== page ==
Satellite helps spot 'kissing bugs'
Chagas disease, caused by the parasite Trypanosoma cruzi, affects the health of millions of people in Central and South America and kills more than 20,000 each year. The parasite is transmitted by 'kissing bugs', insects that often bite people near their mouth — hence the name — and which thrive in slums because they can hide in cracks in the walls.
This article describes how Médicins Sans Frontières (MSF) and the European Space Agency have joined forces to fight the disease in Nicaragua. Researchers are using ultra-high resolution satellite images to map houses that need treatment — such as spraying insecticide and filling in cracks in their walls. Until now, MSF had been forced to rely on hand-drawn maps for this work.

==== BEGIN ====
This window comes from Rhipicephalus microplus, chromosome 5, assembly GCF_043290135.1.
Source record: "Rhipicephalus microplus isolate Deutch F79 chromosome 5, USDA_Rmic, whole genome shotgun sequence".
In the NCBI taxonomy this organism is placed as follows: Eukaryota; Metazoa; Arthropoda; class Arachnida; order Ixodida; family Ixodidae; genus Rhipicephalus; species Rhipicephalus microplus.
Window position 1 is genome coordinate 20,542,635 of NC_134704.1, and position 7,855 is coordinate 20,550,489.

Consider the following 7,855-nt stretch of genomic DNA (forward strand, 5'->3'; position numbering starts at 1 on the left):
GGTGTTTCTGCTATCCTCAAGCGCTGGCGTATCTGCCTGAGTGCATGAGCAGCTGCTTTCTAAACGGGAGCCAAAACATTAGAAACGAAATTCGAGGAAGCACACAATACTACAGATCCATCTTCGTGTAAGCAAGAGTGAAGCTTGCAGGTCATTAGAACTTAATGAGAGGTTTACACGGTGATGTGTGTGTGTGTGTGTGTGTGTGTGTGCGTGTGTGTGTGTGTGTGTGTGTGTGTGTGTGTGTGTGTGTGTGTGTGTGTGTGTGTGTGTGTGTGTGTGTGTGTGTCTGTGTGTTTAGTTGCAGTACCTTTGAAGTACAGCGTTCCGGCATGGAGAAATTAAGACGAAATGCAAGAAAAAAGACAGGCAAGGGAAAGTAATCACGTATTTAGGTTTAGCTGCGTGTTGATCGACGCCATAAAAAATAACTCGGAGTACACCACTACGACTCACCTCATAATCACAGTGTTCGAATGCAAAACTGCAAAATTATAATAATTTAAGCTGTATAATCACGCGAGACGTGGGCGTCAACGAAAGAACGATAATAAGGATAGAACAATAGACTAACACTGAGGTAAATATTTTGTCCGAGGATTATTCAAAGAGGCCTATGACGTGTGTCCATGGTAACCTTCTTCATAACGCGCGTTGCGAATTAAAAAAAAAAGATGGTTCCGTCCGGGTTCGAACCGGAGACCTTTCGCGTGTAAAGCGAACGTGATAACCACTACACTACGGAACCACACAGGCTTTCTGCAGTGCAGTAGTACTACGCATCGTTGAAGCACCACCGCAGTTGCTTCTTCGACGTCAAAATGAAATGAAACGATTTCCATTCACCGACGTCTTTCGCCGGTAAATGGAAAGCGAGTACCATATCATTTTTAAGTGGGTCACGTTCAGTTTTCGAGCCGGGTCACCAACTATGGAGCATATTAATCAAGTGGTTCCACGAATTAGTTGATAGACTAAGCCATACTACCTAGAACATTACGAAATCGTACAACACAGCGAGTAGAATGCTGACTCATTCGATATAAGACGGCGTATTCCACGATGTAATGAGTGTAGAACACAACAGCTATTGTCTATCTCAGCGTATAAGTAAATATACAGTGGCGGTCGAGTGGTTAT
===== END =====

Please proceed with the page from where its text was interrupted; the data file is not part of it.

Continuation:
There is no vaccine for Chagas disease, which initially causes fever and tiredness, and later leads to a weakened heart and internal organs. Also, the effectiveness of drug treatment lessens with age. Targeting the bugs that carry the parasite is therefore important to prevent infections.